ISSN (Print) - 0012-9976 | ISSN (Online) - 2349-8846
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The Secular State and the Geography of Radicalism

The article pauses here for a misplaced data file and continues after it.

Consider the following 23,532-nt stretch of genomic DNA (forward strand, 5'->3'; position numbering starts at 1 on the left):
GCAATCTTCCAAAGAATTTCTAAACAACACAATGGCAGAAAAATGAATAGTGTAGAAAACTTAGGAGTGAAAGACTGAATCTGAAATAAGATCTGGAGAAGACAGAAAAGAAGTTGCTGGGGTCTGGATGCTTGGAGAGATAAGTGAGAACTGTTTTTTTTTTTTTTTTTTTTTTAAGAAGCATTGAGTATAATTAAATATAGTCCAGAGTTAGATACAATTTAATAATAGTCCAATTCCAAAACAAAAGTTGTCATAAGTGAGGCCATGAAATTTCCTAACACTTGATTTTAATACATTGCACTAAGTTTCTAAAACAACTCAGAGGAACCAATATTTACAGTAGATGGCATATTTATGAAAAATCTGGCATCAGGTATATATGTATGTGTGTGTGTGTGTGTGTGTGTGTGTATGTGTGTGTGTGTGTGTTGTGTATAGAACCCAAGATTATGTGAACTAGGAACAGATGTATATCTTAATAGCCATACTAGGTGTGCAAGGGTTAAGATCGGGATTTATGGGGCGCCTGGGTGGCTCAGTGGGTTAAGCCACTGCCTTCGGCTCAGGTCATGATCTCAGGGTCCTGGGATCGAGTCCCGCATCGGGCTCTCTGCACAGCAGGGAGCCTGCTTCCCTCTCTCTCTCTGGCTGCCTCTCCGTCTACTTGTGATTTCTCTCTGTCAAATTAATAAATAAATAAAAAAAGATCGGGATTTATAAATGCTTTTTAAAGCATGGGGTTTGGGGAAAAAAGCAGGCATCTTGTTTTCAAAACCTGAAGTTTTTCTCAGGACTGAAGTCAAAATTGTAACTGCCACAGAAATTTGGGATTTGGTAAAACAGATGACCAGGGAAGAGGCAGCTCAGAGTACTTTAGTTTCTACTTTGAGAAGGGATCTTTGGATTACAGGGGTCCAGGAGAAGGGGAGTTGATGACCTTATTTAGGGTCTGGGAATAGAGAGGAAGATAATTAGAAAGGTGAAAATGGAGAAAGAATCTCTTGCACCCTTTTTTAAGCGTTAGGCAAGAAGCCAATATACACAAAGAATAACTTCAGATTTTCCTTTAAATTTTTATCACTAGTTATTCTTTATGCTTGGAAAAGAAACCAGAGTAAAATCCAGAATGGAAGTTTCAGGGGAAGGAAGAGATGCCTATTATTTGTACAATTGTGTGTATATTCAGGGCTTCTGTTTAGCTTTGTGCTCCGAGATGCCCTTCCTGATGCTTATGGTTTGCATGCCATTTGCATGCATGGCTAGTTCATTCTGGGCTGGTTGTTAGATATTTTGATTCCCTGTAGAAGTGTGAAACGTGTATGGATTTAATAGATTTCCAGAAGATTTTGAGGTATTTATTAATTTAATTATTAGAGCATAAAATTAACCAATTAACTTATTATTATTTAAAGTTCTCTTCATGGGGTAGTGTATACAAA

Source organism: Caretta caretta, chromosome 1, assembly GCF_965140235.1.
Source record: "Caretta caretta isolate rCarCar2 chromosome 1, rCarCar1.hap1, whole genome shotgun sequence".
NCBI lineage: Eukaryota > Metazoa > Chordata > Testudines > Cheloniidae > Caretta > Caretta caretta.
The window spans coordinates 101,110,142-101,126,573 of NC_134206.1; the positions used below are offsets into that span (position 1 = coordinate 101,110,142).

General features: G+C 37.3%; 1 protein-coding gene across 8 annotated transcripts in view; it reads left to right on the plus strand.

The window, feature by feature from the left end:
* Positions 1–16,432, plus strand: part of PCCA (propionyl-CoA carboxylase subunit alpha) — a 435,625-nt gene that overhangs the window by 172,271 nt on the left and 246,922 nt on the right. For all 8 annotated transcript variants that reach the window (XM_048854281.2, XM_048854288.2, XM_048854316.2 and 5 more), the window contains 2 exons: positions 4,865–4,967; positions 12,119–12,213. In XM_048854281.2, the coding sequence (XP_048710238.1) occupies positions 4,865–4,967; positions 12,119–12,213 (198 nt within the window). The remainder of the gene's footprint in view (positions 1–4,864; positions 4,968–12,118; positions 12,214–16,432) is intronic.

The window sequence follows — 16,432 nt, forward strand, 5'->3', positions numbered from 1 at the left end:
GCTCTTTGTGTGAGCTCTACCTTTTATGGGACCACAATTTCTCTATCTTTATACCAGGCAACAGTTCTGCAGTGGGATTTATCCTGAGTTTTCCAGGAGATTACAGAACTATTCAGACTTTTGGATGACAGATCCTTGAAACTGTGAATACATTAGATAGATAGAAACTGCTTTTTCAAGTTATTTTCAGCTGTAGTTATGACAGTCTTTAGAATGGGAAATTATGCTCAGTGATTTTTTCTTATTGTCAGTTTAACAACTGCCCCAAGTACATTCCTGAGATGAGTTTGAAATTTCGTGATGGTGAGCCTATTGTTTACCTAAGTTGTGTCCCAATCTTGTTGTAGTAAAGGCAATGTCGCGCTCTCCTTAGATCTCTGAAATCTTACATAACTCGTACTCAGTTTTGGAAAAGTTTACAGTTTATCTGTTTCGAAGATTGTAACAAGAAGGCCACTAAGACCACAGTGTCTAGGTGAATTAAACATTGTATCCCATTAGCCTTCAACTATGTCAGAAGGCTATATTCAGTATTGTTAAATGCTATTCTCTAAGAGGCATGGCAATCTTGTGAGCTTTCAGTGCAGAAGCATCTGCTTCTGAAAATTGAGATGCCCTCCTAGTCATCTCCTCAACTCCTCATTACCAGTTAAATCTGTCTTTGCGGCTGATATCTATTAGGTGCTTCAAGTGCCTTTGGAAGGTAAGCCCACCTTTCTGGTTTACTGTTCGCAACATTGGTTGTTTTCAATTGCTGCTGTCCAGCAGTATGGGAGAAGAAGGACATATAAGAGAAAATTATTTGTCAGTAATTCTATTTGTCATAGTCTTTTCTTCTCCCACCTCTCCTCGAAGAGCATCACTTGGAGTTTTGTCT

The burgeoning scholarship on Islamist radicalisation or terrorism - both popular as well as academic - is mostly alarmist. Too often Islamist radicalisation is understood as an offshoot of some deeply entrenched values or that the culture of Islam is incompatible with modernity. This article argues that Islamist radicalisation should be seen as a political phenomenon and that it cannot be divorced from the practices and the role of the State. It focuses on the Students Islamic Movement of India and argues that its radicalisation, manifest in its call for jihad, is largely a consequence of the failure of the Indian secular State to stop the recurring violence against Muslim minority. This article also examines the premises that underpin the media's portrayal of Islam and Muslims and concludes by raising the issue of vulnerability in writing about Islam and radicalisation.

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